Conservation Case Studies
Read about the restoration of key AGO artworks and our conservators' research and findings.
Curatorial intern Cat Lachowskyj shares her recent findings made during her work in the AGO Photography Collection.
For Tom Thomson's 139th birthday, we're sharing details on how we conserved his "West Wind."
Preparing Pierre Huyghe’s “Untilled (Liegender Frauenakt)” — a statue that contains live beehive — for display during Luminato Festival 2016.
Conservator Sherry Phillips shares the behind-the-scenes stories of getting artwork out of the vaults and ready for gallery display.
How we got John Scott’s 3,300lb. doomsday vehicle ready for its debut at the Art Gallery of Hamilton.
Learn about research into prayer beads and miniature devotional altarpieces and their construction in this article for CODART by Alexandra Suda, Associate Curator of European Art, and Lisa Ellis, Conservator of Sculpture and Decorative Arts.
Read about techniques our conservators have used to look inside these miniature marvels and better understand their construction.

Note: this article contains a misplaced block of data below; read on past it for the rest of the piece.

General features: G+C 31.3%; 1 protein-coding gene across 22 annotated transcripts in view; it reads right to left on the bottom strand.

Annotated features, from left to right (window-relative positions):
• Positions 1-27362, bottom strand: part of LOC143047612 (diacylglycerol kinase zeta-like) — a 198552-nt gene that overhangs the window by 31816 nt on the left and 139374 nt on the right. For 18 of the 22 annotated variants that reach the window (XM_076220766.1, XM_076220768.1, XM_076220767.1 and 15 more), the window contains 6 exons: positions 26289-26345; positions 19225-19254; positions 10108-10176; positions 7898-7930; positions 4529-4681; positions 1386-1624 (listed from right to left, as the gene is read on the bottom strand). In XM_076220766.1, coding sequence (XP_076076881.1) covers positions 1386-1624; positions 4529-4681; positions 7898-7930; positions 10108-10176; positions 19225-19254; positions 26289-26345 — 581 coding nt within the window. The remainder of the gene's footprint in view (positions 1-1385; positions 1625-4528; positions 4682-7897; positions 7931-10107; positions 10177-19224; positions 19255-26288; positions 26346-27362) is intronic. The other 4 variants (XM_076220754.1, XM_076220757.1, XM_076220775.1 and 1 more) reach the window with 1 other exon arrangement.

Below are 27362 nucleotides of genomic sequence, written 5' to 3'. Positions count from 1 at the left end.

As a Samuel H. Kress Fellow in Conservation, Thomas’s work focuses on the conservation of Ross R. Scott and Donald R. Muller’s remarkable donation to the AGO: more than 75 posters, prints and drawings by Henri de Toulouse-Lautrec and artists in his circle. Get a closer look at these incredible works on paper.
Learn what an AGO conservation intern discovered while working on Landscape with Figures, a painting that appeared in the Gallery’s very first exhibition.
George Reid painted "Landscape With Stream" as a wall mural in 1911 for his studio in Toronto’s Wychwood Park. When this painting came to the AGO, it was not only dirty but also very fragile. Read on to learn how it was repaired and conserved for future enjoyment.
The Art Gallery of Ontario recently carried out a major restoration project on George Berthon’s Portrait of William Henry Boulton (1846). This exhibition reveals the conservation process required to restore the painting and, in so doing, explores an aspect of museum work that is rarely made public.
Conservation of fine art can be much more rigorous than often expected. Conservators must be highly skilled in fine art techniques to be able to match the delicate brushstrokes of an 18th-century landscape, and they must also be inquisitive scientists, aware of any chemical reactions that may occur as they mix solvents, and monitor the gallery’s environment.